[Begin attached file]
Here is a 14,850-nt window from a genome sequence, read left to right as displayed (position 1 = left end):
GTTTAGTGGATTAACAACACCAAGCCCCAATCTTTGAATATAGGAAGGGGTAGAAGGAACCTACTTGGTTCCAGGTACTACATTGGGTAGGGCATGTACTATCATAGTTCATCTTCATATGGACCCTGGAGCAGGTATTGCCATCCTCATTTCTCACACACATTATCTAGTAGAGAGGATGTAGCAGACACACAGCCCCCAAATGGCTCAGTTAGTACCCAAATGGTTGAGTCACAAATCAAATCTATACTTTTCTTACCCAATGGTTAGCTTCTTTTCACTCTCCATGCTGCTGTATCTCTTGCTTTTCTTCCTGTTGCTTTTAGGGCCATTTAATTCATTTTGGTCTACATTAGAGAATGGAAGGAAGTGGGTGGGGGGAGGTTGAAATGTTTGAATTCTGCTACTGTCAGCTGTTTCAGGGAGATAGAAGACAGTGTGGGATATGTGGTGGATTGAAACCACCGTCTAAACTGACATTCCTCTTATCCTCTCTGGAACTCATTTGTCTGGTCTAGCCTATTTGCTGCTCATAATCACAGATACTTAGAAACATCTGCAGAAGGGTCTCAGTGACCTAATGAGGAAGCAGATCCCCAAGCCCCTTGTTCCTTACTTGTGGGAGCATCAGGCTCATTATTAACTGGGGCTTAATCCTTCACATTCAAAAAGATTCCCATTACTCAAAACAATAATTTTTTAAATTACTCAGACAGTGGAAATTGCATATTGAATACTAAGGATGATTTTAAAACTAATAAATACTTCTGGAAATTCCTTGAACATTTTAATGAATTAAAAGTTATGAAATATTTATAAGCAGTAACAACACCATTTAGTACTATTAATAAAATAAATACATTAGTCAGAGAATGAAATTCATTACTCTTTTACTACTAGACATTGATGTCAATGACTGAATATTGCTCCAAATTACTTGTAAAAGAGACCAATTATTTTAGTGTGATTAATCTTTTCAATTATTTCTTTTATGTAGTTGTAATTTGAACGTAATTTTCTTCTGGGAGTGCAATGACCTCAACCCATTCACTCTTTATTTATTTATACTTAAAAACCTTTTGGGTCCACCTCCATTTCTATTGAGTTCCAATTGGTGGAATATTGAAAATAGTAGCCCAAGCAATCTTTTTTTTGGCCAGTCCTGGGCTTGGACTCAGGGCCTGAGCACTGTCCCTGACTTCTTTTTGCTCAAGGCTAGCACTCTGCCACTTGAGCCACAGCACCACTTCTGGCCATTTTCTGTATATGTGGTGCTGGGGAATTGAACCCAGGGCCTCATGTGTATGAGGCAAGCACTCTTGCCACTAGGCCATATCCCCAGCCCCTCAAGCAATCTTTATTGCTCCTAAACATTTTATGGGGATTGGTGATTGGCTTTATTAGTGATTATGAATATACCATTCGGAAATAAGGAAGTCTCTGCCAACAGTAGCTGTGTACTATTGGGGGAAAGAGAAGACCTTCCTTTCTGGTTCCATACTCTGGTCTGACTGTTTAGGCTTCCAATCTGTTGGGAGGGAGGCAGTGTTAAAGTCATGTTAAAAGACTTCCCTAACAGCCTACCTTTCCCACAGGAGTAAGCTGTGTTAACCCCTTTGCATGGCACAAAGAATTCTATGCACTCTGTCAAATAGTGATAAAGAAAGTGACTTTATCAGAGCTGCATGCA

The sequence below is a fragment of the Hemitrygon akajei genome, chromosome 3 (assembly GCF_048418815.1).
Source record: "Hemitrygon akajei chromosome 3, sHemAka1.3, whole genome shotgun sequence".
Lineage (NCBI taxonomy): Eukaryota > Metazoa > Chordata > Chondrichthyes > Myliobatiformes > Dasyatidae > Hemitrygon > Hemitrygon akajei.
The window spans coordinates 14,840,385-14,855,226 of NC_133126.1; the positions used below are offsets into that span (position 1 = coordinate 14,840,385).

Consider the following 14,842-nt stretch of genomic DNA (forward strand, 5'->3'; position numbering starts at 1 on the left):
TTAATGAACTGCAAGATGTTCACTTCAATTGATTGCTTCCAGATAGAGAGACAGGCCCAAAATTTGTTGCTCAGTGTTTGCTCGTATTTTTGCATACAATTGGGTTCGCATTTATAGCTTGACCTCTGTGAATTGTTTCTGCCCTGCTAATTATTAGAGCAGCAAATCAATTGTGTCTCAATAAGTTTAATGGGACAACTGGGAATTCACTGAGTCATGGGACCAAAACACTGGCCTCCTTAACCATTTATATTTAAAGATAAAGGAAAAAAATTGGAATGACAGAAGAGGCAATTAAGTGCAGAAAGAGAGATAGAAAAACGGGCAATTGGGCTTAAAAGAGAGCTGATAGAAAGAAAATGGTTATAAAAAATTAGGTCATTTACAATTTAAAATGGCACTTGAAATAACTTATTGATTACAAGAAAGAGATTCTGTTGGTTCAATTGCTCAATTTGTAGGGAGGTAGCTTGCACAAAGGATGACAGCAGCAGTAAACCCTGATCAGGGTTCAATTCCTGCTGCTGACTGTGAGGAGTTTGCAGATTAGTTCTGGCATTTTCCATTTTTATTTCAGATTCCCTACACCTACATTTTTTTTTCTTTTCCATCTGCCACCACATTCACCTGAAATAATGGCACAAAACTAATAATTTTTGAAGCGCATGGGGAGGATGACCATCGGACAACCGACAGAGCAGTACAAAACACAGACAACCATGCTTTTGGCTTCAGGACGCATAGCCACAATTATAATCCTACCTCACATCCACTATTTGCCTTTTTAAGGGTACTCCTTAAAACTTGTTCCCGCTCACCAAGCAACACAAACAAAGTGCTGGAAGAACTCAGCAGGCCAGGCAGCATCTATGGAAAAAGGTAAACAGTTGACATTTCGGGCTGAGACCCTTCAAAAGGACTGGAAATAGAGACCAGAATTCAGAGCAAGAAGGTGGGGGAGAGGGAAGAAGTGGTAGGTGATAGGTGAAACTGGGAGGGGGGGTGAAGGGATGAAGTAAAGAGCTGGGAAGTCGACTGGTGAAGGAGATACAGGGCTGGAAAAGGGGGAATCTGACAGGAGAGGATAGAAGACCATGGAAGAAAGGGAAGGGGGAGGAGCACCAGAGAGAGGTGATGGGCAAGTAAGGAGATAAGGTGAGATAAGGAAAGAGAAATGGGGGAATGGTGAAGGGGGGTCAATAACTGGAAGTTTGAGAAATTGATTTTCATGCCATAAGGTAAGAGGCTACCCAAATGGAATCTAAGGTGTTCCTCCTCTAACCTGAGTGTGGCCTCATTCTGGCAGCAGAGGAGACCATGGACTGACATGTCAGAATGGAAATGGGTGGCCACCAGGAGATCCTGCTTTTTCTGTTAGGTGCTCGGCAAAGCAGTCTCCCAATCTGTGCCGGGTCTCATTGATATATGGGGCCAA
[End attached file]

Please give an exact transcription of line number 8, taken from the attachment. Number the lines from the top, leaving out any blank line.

TTAATGAACTGCAAGATGTTCACTTCAATTGATTGCTTCCAGATAGAGAGACAGGCCCAAAATTTGTTGCTCAGTGTTTGCTCGTATTTTTGCATACAATTGGGTTCGCATTTATAGCTTGACCTCTGTGAATTGTTTCTGCCCTGCTAATTATTAGAGCAGCAAATCAATTGTGTCTCAATAAGTTTAATGGGACAACTGGGAATTCACTGAGTCATGGGACCAAAACACTGGCCTCCTTAACCATTTATATTTAAAGATAAAGGAAAAAAATTGGAATGACAGAAGAGGCAATTAAGTGCAGAAAGAGAGATAGAAAAACGGGCAATTGGGCTTAAAAGAGAGCTGATAGAAAGAAAATGGTTATAAAAAATTAGGTCATTTACAATTTAAAATGGCACTTGAAATAACTTATTGATTACAAGAAAGAGATTCTGTTGGTTCAATTGCTCAATTTGTAGGGAGGTAGCTTGCACAAAGGATGACAGCAGCAGTAAACCCTGATCAGGGTTCAATTCCTGCTGCTGACTGTGAGGAGTTTGCAGATTAGTTCTGGCATTTTCCATTTTTATTTCAGATTCCCTACACCTACATTTTTTTTTCTTTTCCATCTGCCACCACATTCACCTGAAATAATGGCACAAAACTAATAATTTTTGAAGCGCATGGGGAGGATGACCATCGGACAACCGACAGAGCAGTACAAAACACAGACAACCATGCTTTTGGCTTCAGGACGCATAGCCACAATTATAATCCTACCTCACATCCACTATTTGCCTTTTTAAGGGTACTCCTTAAAACTTGTTCCCGCTCACCAAGCAACACAAACAAAGTGCTGGAAGAACTCAGCAGGCCAGGCAGCATCTATGGAAAAAGGTAAACAGTTGACATTTCGGGCTGAGACCCTTCAAAAGGACTGGAAATAGAGACCAGAATTCAGAGCAAGAAGGTGGGGGAGAGGGAAGAAGTGGTAGGTGATAGGTGAAACTGGGAGGGGGGGTGAAGGGATGAAGTAAAGAGCTGGGAAGTCGACTGGTGAAGGAGATACAGGGCTGGAAAAGGGGGAATCTGACAGGAGAGGATAGAAGACCATGGAAGAAAGGGAAGGGGGAGGAGCACCAGAGAGAGGTGATGGGCAAGTAAGGAGATAAGGTGAGATAAGGAAAGAGAAATGGGGGAATGGTGAAGGGGGGTCAATAACTGGAAGTTTGAGAAATTGATTTTCATGCCATAAGGTAAGAGGCTACCCAAATGGAATCTAAGGTGTTCCTCCTCTAACCTGAGTGTGGCCTCATTCTGGCAGCAGAGGAGACCATGGACTGACATGTCAGAATGGAAATGGGTGGCCACCAGGAGATCCTGCTTTTTCTGTTAGGTGCTCGGCAAAGCAGTCTCCCAATCTGTGCCGGGTCTCATTGATATATGGGGCCAA